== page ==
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You are right, the mean is going to be $S_0 e^{\mu t}$. You may want to increase the number of simulations by the way, 1,000 ain’t that many. Since you know $(S_t)$ analytically in closed form, simulating and averaging does not really provide you with any further information. We know all moments of $(S_t)$ in closed-form anyway and can compute probabilities ...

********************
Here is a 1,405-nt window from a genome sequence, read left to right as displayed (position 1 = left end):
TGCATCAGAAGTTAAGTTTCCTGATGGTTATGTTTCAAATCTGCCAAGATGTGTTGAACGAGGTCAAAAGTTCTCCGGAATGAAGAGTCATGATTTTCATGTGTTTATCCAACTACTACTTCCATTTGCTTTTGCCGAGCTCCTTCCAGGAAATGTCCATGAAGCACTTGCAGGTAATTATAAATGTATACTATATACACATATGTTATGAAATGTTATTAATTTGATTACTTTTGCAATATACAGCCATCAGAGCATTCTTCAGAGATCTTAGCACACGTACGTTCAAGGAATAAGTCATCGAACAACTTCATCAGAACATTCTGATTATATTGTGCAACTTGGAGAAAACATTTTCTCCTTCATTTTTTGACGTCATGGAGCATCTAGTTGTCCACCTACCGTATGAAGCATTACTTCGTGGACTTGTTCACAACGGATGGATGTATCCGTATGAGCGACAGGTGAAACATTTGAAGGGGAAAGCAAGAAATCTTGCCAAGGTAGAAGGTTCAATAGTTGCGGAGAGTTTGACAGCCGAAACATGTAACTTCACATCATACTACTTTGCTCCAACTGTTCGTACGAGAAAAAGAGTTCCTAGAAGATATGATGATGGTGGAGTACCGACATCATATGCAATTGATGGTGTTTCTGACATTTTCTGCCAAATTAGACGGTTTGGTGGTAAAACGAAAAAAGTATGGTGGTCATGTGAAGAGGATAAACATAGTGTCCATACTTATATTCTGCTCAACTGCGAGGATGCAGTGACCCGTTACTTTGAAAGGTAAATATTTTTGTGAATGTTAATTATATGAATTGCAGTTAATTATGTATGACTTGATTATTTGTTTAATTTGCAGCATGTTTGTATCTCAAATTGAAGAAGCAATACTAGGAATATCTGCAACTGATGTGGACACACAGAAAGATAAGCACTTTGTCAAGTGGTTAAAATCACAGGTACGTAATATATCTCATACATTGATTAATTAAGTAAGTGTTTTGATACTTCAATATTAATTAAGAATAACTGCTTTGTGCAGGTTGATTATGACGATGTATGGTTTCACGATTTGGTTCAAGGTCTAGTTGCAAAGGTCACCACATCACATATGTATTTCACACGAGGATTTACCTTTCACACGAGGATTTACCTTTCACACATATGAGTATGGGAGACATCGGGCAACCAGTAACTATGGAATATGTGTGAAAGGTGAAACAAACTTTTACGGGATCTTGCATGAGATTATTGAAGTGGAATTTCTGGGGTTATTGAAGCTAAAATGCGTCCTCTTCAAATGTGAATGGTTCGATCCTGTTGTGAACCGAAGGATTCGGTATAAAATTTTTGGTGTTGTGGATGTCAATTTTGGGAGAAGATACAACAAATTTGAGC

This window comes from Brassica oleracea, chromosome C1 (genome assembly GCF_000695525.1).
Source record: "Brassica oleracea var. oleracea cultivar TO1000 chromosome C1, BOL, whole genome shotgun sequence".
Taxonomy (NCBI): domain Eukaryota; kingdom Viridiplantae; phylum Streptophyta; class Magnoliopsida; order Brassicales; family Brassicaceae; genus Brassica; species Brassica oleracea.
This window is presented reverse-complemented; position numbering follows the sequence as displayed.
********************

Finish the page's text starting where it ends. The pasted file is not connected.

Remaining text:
Let's try a simple approach, ignoring the difference between sample and population variance, and assuming the process is just the standard brownian - with no drift and sigma term. Generalisation should be easy. We define a process Y as equal to standard brownian, but we are assuming finite sampling with difference between two observations equal to $\Delta t$...